Oct 07 2009


Published by at 8:30 am under General,Software

A year ago I introduced ENLIGHT to you as it was first released. ENLIGHT provides an all-in-one software solution to configuring sensors connected to Micron Optics instruments, converting wavelengths to engineering units for hundreds or thousands of sensors, displaying data in charts, graphs or images, setting alarm limits and sending alerts, and saving data. Now I’m back with an update on the features of our next release which is coming soon.

In the past year we have worked to bring the software from an early Beta state to an optimized, faster running tool that’s ready for broad deployment. In response to customer feedback, our major focus has been on data management. For example, systems sampling hundreds of sensors at 1 kHz produce large amounts of data in a short time. New ENLIGHT features will allow files to be managed by size (e.g., once a file reaches 10MB, create a new data file), or by time (e.g., create a new file every day or hour). All files are stored in an automatically created directory structure organized by year, month, and day. Users will be able to choose what data to save, i.e., full spectrum traces, peak locations, FBG wavelengths or the calculated sensor values in engineering units.

Users will also be able to choose when data is saved. Data saving can be either continuous or triggered by an event such as a sensor moving into a warning or alarm condition. Users will select which sensors trigger data saving and then what data shall be saved. Data buffered prior to the event can also be included in the event file.

There will be more flexibility in manipulating data as well. Separate averaging controls will be available for spectra, peaks, FBGs, and sensor values. Another new feature will allow ENLIGHT to calculate the derivative of a sensor value so that the rate of change of a sensor value is known which is useful in fire detection applications.

Error handling will become more robust. Instrument diagnostic tools built into ENLIGHT will allow it to automatically recover to its normal operating state following a power interruption. Additionally, multiple copies of ENLIGHT will be able to run simultaneously on a single processor, thus managing more than one interrogator from a central PC.

For applications where custom user interfaces are required, users will be able to send commands to ENLIGHT via Ethernet to stream processed sensor data, zero sensor values, or retrieve saved data. In such cases, ENLIGHT acts as a signal conditioner simplifying integration of optical data with data streams from other systems.

The bottom line is that optical sensors are continuing to become easier to use. Better software, better instruments and better sensor packages are making this possible. Soon we’ll have more news on new sensor developments at Micron Optics and elsewhere.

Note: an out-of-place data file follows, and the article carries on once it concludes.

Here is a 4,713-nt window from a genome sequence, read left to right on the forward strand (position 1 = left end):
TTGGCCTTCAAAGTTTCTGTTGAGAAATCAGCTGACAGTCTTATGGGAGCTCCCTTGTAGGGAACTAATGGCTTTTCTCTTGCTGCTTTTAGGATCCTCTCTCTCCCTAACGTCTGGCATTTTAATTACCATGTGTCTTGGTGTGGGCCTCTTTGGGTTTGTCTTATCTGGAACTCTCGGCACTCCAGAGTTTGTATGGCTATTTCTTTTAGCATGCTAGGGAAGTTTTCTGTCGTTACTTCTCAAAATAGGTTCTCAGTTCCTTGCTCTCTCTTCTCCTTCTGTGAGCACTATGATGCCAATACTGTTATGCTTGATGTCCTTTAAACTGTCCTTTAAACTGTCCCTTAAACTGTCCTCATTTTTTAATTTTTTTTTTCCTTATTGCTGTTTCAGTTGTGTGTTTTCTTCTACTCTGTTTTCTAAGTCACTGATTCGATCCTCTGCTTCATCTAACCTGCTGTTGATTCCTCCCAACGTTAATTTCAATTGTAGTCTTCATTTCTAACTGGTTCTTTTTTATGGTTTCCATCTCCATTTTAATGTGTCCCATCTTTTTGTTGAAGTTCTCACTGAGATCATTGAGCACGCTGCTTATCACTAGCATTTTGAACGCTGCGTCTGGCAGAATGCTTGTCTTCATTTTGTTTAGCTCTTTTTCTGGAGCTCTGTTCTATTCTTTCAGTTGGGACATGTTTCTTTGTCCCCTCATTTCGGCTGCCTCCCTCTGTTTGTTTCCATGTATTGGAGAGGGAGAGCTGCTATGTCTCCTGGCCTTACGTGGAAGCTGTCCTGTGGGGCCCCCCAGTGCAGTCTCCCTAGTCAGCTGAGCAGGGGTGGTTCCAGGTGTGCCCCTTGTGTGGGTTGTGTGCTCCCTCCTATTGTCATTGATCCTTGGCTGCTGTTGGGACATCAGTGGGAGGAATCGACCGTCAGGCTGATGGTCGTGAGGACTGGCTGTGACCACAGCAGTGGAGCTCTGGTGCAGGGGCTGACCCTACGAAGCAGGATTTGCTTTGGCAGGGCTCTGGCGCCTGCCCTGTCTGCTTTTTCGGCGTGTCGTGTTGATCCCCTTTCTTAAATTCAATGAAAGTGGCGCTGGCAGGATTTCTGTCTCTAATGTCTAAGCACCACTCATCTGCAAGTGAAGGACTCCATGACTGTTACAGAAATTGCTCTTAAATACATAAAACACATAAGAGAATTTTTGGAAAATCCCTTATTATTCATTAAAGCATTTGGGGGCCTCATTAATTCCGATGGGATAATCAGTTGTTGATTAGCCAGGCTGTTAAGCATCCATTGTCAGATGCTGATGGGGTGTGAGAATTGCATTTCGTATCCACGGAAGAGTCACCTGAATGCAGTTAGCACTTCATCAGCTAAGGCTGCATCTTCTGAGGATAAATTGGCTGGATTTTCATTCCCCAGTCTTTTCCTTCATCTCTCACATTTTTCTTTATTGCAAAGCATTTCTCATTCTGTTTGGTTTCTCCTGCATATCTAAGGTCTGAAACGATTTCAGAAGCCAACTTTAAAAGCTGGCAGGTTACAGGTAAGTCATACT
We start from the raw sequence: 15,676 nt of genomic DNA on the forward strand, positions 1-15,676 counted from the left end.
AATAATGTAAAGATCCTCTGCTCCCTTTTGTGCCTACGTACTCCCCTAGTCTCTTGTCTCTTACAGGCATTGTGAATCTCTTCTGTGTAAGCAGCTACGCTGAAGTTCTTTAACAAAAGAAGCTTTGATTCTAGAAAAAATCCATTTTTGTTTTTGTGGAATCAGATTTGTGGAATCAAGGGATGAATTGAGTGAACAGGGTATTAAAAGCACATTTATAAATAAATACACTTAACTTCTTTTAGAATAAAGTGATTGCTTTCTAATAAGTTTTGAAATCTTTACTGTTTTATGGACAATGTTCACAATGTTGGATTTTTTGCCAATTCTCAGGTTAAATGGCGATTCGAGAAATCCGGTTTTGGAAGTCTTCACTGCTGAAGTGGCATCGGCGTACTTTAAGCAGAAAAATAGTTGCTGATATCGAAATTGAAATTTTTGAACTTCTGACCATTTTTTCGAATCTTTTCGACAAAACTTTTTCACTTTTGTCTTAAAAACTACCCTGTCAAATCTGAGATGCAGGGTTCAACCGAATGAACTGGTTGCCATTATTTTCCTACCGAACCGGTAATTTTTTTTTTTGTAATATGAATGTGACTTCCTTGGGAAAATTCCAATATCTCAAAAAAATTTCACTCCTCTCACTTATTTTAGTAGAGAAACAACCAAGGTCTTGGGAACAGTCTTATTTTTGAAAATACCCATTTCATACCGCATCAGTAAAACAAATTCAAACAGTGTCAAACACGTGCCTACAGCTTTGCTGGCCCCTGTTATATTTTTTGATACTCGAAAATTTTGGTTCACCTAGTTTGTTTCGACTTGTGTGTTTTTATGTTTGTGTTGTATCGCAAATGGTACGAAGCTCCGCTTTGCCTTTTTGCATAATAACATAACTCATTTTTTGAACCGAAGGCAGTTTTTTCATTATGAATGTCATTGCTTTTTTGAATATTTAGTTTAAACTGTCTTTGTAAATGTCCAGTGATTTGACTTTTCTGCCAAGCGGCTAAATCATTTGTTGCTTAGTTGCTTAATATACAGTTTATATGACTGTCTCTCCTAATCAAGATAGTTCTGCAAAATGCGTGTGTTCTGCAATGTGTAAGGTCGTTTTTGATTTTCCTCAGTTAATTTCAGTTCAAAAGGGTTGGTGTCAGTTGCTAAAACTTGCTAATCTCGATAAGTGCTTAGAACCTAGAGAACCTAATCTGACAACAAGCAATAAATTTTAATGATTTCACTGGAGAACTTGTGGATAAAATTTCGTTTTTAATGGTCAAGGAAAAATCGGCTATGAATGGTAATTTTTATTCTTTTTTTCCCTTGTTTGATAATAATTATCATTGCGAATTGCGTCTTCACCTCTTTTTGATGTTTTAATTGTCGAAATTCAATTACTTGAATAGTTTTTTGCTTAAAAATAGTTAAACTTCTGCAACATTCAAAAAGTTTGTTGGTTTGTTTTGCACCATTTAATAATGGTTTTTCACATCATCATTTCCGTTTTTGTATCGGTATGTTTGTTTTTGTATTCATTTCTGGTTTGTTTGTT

A free download of ENLIGHT is available at http://micronoptics.com/sensing_software.php

5 responses so far

5 Responses to “ENLIGHT Update”

  1. Recall softwareon 22 Dec 2009 at 7:53 pm

    what happen about this “Error handling will become more robust.”
    i m unable to get this exactly…????

    and i will wait for new sensor devlpmnt.
    thank you.

  2. Tom Graveron 30 Dec 2009 at 5:33 pm

    For example, when you enter an expression that translates wavelength to strain, it’s calculated in terms of FBG names and perhaps even other sensor names. ENLIGHT keeps track of all these variable names so that none are duplicated. If you try to use a variable name twice, the “error is handled” by flagging the input and providing a message that describes the error.

    There are several data entry fields that have been improved in this way…

  3. Amol Khatkhateon 01 Oct 2010 at 7:37 am

    Dear Sir,

    I am keen to use some of my research work at NAL, Bangalore and at IST, Lisbon on the algorithms side to modify the software or the firmware provided by Micron Optics for better internal peak detection as I have observed phenomena like
    a) peak splitting
    b) peak vanishing

    with usage of FBG sensors during our experimental tests. How can I incorporate the same and the best way of doing it? Please guide me as I currently possess 1Hz Micron Optics system.


  4. Tom Graveron 01 Oct 2010 at 8:51 am

    It sounds like you’re doing interesting work. If you wish to refine peak detection algorithms for special cases, like split peaks, I think it’s best if you bypass the internal peak detection and process the entire spectrum in your application. Micron Optics’ LabVIEW example (or National Instruments’ sm125 LabVIEW driver) provides an easy means of pulling spectrum to your processor.

    Of course it’s even better to avoid split peaks. Micron Optics’ sensor packages are designed to isolate FBGs from the transverse loads that can cause split peaks. Accordingly, the sm125′s internal peak detection tools operates with the assumption that peaks are Gaussian, about 250pm wide, and have a side mode suppression of >12dB. It is flexible enough to handle some exceptions to this ideal, but split peaks are notoriously difficult to characterize and often change dramatically in shape as the load conditions around the FBG change.

  5. Amol Khatkhateon 06 Oct 2010 at 11:07 am

    Dear Tom,

    As you rightly point out, I should work only with the wavelength data. However, my problem is I want to work with as low a size of data as possible so right now, I am looking at taking peak data.

    Also, my loading conditions do not change that much and are quasistatic in nature,so the best bet would be to store the last instant wavelength data alongwith the current, wherein incase of peak loss that could be investigated in detail.

    I will keep it posted as further work progresses.